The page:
Fumako, KaboomKid, missingno and 2 others like this.
  38. Goodbye18000

    Goodbye18000 Let's Player / Sonic Show Member / Canadian

    Location:
    Edmonton, Alberta, Canada
    Steam:
    Goodbye18000
    PSN:
    Goodbye18000
    Big Band
    Fukua
    You know if this was just a retro-styled fan game, that'd be a feature, not a problem.
     
    Kasumi likes this.
  39. Kasumi

    Kasumi Better known as NEScoder

    Tanner (Obeying the signature): You're not wrong!

    I haven't made a lot of time to work on this recently. Social things and whatnot. It's basically a half year old now, though. Yikes. All of this is spoilery, but anyone's who is following this probably gets the idea of what I'm aiming for anyway.
    axetext.gif
    I wanted to do that the easy way. Except that "environment" is too long a word to draw with sprites and avoid flicker. I'm mad because I actually went through it in my head so many times thinking I could do it with sprites. I was worried about "traverse", which is exactly eight letters... thought I was good because of that. Apparently never looked further. This was tough in ways I don't wanna get into right now. Although... part of it was me misreading documentation, so that's on me.

    Here's another thing...
    indivtimer2.gif
    (Obviously the timer won't display during real gameplay, that's a debug thing.) That timer was also work. So there's a thing the NES can do every frame consistently. Lots of games use it for music playback so that even if the gameplay slows down, the music playback won't. Seems like it'd be easy to rig a timer to. Except there's... a lot of reasons you might want to turn off that consistent thing, because it can WRECK things that aren't prepared for it to run. And disabling it anywhere meant the timer would not count those frames.

    I could not allow that to happen. What I did just to make the timer not stop while loading new areas... I'm terrified it's gonna lead to the game crashing in some cases. I've actually done a few things recently that I'm terrified will make the thing crash. Another thing that might make this crash? What I did to make sprites fade in. High stakes for such small things.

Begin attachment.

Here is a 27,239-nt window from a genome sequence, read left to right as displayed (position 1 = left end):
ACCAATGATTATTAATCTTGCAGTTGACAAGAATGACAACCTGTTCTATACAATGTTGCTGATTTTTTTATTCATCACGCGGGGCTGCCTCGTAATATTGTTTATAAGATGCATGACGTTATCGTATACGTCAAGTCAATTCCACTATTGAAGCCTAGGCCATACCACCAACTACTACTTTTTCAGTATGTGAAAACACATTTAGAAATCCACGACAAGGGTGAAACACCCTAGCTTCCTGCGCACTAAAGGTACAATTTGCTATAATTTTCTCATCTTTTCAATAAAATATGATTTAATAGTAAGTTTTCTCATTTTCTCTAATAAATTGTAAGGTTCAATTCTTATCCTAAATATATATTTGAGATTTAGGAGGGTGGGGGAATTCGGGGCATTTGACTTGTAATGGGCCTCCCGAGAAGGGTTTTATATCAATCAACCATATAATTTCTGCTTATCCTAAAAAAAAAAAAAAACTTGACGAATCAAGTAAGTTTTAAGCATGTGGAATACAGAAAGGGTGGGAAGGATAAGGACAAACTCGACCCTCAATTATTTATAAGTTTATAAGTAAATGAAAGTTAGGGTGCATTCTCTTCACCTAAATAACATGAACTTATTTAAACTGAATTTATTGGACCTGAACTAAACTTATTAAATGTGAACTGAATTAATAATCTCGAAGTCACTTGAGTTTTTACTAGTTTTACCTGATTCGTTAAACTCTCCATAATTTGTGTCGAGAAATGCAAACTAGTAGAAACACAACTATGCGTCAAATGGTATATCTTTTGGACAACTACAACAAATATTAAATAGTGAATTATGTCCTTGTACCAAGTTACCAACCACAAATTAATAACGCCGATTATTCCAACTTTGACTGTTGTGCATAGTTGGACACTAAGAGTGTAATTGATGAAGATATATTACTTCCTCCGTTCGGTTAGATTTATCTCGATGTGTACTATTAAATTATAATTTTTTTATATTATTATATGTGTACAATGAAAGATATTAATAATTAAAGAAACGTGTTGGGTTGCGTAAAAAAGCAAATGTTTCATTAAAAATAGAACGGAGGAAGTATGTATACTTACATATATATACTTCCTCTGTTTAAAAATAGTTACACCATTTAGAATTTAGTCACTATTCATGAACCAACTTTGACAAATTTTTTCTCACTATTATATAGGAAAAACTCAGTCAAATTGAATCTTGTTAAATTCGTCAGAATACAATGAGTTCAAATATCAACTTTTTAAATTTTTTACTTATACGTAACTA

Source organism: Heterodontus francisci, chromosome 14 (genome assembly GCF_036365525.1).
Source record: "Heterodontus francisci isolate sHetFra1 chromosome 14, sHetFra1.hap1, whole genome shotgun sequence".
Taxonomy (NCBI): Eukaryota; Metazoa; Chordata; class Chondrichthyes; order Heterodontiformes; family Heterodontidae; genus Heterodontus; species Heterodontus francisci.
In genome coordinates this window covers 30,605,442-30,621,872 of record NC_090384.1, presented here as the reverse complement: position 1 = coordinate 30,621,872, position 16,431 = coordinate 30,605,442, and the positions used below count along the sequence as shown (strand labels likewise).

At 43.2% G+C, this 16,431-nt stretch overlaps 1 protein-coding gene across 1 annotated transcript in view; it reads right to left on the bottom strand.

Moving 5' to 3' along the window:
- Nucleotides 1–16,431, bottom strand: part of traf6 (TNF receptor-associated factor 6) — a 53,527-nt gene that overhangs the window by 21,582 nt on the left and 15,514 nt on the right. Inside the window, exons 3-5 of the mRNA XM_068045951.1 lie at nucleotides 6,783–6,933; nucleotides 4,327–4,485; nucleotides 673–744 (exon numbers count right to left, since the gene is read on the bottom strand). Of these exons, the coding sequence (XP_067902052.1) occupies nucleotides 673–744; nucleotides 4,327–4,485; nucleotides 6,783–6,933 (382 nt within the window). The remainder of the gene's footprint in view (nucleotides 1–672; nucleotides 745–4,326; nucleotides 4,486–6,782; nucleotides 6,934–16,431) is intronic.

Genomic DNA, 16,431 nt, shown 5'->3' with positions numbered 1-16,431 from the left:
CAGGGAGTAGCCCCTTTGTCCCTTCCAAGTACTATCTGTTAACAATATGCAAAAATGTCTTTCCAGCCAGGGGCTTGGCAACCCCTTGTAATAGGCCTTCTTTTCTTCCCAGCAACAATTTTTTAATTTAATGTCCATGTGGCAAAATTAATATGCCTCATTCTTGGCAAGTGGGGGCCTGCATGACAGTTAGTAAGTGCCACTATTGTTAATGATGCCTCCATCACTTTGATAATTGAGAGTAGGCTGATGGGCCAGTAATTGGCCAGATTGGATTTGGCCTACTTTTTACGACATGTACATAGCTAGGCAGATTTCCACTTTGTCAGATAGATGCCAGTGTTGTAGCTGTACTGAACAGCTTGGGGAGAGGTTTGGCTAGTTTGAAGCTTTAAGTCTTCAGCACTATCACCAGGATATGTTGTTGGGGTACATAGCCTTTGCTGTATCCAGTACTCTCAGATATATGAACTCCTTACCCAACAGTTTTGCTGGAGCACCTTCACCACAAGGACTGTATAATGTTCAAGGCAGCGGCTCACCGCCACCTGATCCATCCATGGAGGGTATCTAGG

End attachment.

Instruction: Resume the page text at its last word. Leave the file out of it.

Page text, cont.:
The timer will still be "wrong", though. Because NES runs at not-quite-60FPS and the timer assumes 60FPS. I think even I'm not crazy enough to care about that, though. The fact is it's counting actual gameplay frames and (hopefully) isn't missing any. So even if the time doesn't match real time, you can still use it to compare records.

    Tetris Grand Master 2 has a similar quirk: The timer assumes 60FPS, but the hardware runs at not-quite-60FPS. Source.

    Edit: I haven't even put time into the two remaining big things... hopefully it's not another two weeks before the next update. Looks like the release isn't coming before page 2 of the thread D:
     
  40. Goodbye18000

    Goodbye18000 Let's Player / Sonic Show Member / Canadian

    Location:
    Edmonton, Alberta, Canada
    Steam:
    Goodbye18000
    PSN:
    Goodbye18000
    Big Band
    Fukua
    Gaming is built on such risks!
    Though seeing it like that makes me actually mad about Simon's Quest. Remember how IT faded out?
    [​IMG]
    If only they had 2016 knowledge of building NES games.